Really perceptive writing, Jessie.

    • I did community theater for a lot of years. I always had fun small parts, and even with those, I absolutely felt surreal onstage. It was some of the most fun I've had in my life.

  5. A great transformation from nervous actor to fearless soldier. I wondered too about the gun feeling heavier. Wonderful descriptions throughout.

    • Yay! It came through double back there. She was backstage madly sweating terrified that the gun really was loaded, unable to decide if it was physical or emotional weight she held, and I was worried that with only a few words to devote to it, that part wouldn't come through.

  6. I had this horrible feeling there would be real bullets in the gun when the time came…but I see that it still might end that way…

    Dumdum duuuuummmmmm

    • I had the same feeling myself…I thought that someone was going to get shot for real there…It could still happen though…From the way things were going there, it looks like she might just shoot him for real! Wow, this is a really great story here. Excellent. So well-written. The tension and the conflict is great here. I really liked to read this one. You should think about possibly continuing this story if you want to…More please! 🙂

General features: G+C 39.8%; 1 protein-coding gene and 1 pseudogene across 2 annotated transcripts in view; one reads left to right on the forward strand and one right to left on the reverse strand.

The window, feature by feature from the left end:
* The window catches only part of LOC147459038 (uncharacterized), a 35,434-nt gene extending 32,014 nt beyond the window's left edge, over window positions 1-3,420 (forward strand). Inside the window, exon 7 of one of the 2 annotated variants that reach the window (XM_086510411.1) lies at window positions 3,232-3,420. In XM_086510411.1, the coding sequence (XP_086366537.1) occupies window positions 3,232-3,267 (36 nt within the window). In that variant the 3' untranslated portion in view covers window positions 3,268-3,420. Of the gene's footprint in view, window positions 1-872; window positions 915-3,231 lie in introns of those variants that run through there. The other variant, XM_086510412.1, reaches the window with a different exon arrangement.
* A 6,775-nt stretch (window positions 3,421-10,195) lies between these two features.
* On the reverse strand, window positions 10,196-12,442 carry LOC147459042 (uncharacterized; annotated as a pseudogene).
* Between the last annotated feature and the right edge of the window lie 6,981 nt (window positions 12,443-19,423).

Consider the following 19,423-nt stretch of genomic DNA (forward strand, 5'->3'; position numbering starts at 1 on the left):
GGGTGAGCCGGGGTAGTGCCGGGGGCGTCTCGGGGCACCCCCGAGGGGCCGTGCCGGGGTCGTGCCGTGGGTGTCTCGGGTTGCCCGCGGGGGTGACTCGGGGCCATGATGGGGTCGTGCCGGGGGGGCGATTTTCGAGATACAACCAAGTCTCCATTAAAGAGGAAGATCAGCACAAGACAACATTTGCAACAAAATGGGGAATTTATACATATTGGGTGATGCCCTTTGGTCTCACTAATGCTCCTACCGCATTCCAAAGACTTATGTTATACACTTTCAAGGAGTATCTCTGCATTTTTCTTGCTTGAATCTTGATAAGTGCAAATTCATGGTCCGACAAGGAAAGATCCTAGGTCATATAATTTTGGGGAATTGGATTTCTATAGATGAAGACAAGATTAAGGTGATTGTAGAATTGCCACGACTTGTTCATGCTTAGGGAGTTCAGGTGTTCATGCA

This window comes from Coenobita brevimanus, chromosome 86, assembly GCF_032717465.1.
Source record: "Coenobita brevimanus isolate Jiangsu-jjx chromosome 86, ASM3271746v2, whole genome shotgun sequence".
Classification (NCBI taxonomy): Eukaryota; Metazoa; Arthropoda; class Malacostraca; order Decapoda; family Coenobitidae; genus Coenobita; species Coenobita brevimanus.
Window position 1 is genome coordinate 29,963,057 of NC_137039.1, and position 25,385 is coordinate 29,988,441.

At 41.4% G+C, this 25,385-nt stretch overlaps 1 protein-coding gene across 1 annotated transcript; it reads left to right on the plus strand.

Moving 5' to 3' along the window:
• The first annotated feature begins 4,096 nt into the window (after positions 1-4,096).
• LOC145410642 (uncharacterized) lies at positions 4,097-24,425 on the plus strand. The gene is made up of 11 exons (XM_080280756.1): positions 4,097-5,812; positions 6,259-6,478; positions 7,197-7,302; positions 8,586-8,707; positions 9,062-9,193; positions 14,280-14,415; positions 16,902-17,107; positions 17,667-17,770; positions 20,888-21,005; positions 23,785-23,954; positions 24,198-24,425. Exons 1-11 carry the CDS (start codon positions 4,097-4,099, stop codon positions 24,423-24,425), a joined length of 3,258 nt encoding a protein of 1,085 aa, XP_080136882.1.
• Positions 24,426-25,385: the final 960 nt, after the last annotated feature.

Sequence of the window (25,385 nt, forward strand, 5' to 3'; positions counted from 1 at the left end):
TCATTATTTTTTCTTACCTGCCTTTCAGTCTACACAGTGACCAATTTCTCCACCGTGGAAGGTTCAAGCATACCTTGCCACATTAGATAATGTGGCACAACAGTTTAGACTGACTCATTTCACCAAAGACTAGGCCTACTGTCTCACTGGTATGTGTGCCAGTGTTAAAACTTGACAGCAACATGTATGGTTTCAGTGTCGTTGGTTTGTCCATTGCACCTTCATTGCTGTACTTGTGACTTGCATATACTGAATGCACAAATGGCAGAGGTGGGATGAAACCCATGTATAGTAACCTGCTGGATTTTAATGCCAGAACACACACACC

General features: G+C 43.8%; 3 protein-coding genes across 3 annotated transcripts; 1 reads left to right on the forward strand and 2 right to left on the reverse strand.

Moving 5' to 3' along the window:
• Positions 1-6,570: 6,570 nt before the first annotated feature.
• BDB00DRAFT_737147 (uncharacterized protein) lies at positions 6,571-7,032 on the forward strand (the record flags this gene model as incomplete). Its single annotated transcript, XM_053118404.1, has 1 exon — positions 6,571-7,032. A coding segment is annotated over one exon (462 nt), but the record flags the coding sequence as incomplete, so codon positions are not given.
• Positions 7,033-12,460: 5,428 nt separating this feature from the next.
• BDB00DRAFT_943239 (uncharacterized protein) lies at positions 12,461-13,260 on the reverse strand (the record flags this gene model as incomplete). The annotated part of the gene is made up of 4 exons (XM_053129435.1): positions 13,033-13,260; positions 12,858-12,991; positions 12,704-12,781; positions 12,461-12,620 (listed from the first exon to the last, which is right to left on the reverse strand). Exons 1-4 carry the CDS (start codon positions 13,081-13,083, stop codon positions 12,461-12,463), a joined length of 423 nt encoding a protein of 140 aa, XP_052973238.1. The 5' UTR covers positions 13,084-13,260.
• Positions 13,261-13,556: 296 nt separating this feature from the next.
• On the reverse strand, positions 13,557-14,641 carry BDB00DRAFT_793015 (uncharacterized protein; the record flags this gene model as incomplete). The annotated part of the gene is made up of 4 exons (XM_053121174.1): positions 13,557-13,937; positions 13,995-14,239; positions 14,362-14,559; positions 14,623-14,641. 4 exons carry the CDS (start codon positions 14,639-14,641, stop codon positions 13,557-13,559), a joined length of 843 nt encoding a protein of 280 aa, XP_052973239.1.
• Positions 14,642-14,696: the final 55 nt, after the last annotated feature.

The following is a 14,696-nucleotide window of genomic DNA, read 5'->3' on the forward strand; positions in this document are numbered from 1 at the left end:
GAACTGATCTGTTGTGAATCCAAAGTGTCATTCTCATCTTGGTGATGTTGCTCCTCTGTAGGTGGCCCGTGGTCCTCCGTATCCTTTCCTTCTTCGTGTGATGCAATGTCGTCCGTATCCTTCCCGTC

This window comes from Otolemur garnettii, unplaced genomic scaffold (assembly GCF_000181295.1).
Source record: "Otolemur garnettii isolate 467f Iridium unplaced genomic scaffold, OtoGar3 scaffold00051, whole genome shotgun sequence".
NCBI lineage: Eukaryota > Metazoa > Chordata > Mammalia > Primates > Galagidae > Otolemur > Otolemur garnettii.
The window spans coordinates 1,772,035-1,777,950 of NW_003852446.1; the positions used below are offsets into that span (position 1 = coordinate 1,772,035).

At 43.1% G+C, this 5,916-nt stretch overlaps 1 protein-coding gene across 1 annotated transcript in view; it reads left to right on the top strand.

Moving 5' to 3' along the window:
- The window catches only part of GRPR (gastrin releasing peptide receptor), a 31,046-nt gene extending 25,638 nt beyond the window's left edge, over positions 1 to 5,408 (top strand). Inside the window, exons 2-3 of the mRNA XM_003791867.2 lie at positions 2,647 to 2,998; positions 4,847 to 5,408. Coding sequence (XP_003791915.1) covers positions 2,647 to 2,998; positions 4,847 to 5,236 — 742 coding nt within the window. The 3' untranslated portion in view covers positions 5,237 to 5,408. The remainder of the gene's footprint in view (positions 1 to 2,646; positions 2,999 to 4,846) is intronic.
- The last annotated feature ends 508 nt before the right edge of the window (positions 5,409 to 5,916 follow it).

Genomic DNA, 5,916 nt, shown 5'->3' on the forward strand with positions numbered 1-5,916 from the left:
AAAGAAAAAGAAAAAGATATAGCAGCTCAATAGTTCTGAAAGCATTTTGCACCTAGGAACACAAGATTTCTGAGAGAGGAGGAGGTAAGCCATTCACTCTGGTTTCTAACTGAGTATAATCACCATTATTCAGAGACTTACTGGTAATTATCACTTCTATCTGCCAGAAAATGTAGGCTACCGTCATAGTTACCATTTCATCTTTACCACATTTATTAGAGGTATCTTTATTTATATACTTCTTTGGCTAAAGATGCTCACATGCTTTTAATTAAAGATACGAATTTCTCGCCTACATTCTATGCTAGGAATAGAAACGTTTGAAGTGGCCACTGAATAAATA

• Be warned: there is NOTHING more dull than a writer running on about an idea. Unfortunately, you asked ;P. SO. With that said,

        It was your piece about the grandfather who had lost his faith that got me thinking in this direction, though I wasn't expecting it to come out this way.

        The play would be set in Poland, which means I'd probably have to figure out the proper title for the Nazi. I'm not sure if he would have been Gestapo or something else. It would be about this increasingly endangered convent that was holding a dangerous line, it being one of the miniscule number of places Jews could go for help. But only kids. And then this pregnant couple who nobody can bear to turn away. But they are problemmatic.